On July 2 I had to have surgery on my left foot, as something was growing out of the side of it. As my GP told me that it was a tumor, although for the appearance of it benign, I decided to pay a visit to my oncologist, just to get an informed diagnosis. My oncologist called a dermatologist and both came to the conclusion that it most definitely was benign. As it was at the inner outside of the foot, it was beginning to hinder my walking abilities, already not the best part of my motor capacities. So to surgery it went.
And from there on it went wrong, seriously wrong. I was told I should not stand or walk on that foot for at least two day. And I was sent off, on foot. So by the time I arrived at the reception desk 5 floors down there was a whole blood trail running through the building. I was given new bandaging and this time someone went to find a wheelchair. I was told the bandages could be taken off after 2 days. Fortunately I kept the information of the wound nurse that helped my to get through the open leg ordeal, 2,5 years ago. She came and started to take away the bandages. Her first words were “That could have been done nicer”. Nobody was really surprised when the next day the threads tore and left a quite big open wound. I will save you the panicking discussion with the surgeon who had the impression he had seen something malign on the removed tissue, so suggested to take away a larger piece of the foot and cover it with some skin transplant. It was the surgeon’s proposal, although it was decided that my oncologist would take the lead if necessary. The surgeon’s call came on Friday midday so I didn’t talk to my oncologist till Monday. He completely annulled the surgeon’s decisions.
It took weeks to find out that when left alone, the healing speed of the wound could easily be beaten by the slowest kind of snail. So the nurse suggested to use a new kind of bandage Promogran Prisma. And lo and behold, it seems to work.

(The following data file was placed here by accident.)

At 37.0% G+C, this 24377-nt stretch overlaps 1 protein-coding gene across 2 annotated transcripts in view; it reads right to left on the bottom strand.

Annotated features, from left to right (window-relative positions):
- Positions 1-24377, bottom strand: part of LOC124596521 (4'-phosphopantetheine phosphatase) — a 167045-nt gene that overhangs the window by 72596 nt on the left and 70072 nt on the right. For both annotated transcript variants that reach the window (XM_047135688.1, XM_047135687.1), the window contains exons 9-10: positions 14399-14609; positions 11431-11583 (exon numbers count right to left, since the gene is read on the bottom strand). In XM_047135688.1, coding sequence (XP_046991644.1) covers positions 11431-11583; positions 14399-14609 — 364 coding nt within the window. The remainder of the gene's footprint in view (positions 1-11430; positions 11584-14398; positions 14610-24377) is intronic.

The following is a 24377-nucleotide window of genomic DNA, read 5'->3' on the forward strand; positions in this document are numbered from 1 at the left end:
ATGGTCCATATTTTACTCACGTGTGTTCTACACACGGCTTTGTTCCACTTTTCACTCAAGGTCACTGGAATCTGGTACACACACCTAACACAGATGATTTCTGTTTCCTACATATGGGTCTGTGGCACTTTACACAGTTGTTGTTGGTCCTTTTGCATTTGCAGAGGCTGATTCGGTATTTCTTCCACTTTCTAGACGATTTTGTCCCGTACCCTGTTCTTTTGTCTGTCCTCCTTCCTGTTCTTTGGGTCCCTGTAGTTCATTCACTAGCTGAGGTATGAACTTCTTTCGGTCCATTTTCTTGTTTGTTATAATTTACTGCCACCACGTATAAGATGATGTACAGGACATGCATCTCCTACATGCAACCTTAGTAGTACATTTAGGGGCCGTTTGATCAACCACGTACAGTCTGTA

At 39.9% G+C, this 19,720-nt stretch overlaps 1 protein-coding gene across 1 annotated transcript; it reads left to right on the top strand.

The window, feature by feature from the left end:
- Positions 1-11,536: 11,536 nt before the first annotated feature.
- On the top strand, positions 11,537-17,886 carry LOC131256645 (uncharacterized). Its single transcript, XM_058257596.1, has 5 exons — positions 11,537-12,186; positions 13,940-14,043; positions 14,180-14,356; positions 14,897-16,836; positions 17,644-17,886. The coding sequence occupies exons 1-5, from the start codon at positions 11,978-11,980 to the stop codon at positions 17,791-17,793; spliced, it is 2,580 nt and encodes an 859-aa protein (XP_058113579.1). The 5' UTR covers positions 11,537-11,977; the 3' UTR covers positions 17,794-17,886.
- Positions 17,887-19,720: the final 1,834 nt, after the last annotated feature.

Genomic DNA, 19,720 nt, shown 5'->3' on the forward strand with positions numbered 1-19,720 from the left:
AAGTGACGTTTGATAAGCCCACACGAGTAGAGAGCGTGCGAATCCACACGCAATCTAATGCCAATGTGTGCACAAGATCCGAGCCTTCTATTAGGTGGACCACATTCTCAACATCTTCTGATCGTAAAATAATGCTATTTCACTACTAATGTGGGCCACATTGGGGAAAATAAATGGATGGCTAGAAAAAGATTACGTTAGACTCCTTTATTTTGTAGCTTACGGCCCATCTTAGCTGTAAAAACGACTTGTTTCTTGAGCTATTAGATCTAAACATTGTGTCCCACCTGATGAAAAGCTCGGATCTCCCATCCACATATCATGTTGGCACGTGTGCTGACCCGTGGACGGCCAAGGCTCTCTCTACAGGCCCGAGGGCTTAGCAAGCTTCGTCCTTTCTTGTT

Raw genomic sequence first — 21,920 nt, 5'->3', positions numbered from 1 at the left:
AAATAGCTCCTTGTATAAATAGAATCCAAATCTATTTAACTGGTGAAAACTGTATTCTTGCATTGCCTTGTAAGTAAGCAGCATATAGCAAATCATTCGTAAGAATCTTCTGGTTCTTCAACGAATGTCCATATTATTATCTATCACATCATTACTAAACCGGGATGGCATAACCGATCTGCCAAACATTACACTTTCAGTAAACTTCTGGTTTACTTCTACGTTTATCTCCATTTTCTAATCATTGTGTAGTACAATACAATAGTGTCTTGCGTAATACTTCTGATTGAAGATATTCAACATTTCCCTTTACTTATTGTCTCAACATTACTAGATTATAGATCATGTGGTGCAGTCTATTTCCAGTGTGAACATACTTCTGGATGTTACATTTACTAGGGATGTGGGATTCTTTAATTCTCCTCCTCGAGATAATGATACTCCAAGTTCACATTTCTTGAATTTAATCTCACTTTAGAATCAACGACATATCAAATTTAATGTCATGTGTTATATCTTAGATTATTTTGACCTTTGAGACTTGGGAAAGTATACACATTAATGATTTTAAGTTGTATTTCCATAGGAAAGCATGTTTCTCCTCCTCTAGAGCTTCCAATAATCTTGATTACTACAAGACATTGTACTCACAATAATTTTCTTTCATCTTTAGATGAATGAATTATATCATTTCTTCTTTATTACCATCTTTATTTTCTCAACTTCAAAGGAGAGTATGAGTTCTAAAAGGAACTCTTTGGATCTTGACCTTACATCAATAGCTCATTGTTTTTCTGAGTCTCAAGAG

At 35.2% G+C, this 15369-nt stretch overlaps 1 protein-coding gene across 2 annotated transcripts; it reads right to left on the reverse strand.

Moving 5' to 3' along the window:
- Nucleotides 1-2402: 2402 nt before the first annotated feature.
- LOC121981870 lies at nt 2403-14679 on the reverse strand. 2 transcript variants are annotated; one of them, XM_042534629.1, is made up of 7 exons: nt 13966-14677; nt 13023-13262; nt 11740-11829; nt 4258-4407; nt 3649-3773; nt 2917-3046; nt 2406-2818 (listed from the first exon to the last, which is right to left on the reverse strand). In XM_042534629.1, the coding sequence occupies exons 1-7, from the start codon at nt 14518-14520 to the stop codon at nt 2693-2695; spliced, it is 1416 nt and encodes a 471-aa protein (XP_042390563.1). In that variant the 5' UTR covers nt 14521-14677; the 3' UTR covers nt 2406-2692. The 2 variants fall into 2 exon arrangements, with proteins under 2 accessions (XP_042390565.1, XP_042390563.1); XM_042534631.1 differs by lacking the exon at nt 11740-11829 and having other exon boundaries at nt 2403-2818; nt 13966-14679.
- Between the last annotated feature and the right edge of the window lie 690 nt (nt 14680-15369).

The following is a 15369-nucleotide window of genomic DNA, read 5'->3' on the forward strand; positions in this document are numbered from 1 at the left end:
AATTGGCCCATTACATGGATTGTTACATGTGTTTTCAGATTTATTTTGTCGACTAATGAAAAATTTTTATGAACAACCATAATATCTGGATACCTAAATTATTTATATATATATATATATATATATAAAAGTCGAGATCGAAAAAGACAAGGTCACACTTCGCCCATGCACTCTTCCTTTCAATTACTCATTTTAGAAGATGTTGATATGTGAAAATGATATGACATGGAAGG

However, since we started the Promogran, my neuropathy worsened. The open wound on top of my neuropathy was already hell, but that diminished considerably after a couple of days. However, after applying the new bandage, my foot started hurting much more, but above all, my chemo brain came back in full force. When I get out of bed I stumble, having to catch myself not to fall. After 5 minutes that acute problem disappears (balancing problems remain however), but then the next one appears. My eyes start to spontaneously turn direction nose bridge, as if I were squinting. Which makes concentrating a very complicated business. Combined with the physical balance problems, it leaves me, activity wise, almost paralyzed. Oh, and my tinnitus is worse than it has been for years.
So I sincerely hope that the wound heals soon. As you can see from the picture, walking is no option, the wound is over 1,5 cms large.
Oh, and if you know of any neurologist who might be knowledgeable about this kind of problems (see “Chemo brain. Recognition?“), please contact me in the comment field.